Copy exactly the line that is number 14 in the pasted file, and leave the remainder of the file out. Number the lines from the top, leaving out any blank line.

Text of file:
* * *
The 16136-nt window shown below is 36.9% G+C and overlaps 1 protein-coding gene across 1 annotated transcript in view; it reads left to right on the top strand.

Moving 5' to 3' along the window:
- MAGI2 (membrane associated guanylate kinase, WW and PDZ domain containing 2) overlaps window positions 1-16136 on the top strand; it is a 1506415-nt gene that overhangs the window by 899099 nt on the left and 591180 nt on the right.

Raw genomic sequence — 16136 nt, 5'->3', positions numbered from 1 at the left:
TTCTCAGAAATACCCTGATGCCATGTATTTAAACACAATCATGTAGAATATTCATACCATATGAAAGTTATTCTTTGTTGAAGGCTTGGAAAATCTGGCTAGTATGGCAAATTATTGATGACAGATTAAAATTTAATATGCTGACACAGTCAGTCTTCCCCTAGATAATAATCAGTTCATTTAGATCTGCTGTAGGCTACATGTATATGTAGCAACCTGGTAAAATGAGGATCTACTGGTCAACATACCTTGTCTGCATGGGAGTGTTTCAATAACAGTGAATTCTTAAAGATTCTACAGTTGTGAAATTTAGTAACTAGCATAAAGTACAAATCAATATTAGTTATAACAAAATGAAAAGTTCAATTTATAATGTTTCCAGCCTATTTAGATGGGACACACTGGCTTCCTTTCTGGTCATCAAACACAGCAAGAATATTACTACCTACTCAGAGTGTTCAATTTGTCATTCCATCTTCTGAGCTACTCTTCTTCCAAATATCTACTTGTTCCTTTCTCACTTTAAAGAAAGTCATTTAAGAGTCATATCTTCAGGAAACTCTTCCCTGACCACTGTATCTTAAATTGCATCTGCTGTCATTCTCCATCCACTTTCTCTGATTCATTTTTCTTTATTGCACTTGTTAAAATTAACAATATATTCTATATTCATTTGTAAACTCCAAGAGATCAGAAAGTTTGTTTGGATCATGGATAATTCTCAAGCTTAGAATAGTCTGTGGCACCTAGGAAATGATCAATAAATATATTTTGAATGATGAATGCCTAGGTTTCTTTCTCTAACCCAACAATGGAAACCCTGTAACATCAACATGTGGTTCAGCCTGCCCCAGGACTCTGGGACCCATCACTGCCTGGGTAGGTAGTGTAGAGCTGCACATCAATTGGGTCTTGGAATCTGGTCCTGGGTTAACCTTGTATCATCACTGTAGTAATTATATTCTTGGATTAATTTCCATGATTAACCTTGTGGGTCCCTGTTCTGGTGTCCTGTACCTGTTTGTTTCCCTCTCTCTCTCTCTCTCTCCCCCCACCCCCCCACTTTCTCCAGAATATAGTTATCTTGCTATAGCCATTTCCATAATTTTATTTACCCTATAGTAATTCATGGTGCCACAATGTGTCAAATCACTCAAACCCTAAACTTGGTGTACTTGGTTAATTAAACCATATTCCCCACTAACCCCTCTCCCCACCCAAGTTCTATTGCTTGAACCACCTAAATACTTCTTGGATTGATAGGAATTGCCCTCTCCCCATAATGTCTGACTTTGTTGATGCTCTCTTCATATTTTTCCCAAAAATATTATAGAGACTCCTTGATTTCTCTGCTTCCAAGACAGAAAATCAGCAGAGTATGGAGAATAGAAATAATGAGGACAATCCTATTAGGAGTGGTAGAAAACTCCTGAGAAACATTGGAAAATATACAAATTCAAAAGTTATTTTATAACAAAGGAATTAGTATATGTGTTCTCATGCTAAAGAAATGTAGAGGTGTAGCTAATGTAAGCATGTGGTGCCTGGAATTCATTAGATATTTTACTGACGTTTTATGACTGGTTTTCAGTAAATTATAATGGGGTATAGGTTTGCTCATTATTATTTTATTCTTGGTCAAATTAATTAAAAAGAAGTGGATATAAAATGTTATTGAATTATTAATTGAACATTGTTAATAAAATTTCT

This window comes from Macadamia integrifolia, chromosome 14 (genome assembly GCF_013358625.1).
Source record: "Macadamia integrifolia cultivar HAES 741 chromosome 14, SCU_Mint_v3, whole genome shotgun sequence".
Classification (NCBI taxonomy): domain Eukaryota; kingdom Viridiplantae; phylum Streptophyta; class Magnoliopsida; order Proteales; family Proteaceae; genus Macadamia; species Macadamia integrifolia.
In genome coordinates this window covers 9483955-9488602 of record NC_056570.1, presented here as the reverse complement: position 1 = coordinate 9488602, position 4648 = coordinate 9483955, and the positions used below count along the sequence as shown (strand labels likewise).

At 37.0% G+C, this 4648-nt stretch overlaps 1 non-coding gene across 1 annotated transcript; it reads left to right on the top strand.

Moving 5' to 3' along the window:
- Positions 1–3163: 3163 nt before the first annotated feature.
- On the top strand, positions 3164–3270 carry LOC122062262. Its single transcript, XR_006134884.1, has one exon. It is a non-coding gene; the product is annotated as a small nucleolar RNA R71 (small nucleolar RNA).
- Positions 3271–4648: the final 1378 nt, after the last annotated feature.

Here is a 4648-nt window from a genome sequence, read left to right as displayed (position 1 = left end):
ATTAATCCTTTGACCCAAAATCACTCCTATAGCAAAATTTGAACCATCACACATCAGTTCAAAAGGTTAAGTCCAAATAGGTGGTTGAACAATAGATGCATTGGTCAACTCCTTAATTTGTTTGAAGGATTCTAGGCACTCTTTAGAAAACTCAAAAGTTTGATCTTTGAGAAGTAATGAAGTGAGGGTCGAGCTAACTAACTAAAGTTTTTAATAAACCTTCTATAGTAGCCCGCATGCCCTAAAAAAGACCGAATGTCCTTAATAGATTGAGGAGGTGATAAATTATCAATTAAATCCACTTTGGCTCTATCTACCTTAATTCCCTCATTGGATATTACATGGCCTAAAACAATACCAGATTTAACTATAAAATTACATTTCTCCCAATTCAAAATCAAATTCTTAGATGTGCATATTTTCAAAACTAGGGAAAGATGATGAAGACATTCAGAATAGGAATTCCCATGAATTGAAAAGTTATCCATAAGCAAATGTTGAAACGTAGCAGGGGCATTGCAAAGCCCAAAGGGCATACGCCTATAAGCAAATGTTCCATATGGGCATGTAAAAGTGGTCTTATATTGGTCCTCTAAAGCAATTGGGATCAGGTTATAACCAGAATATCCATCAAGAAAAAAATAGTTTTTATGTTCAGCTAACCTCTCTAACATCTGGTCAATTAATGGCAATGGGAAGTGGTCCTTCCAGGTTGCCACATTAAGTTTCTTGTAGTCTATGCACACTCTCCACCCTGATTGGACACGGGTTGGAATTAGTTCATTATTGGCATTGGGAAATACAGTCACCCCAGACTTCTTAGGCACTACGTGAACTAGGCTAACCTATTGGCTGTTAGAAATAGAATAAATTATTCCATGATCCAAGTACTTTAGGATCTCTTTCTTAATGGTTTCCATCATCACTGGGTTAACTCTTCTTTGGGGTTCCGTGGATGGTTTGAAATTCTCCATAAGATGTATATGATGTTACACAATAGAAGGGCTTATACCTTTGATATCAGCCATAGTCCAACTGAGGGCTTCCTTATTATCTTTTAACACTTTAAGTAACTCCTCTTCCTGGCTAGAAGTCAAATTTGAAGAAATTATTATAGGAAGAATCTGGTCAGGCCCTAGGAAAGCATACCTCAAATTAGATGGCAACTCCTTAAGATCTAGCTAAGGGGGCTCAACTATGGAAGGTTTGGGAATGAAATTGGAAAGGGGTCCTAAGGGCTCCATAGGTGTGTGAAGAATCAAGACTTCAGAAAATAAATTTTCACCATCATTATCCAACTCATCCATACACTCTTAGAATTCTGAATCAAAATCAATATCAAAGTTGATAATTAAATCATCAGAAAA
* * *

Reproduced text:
- Positions 3271–4648: the final 1378 nt, after the last annotated feature.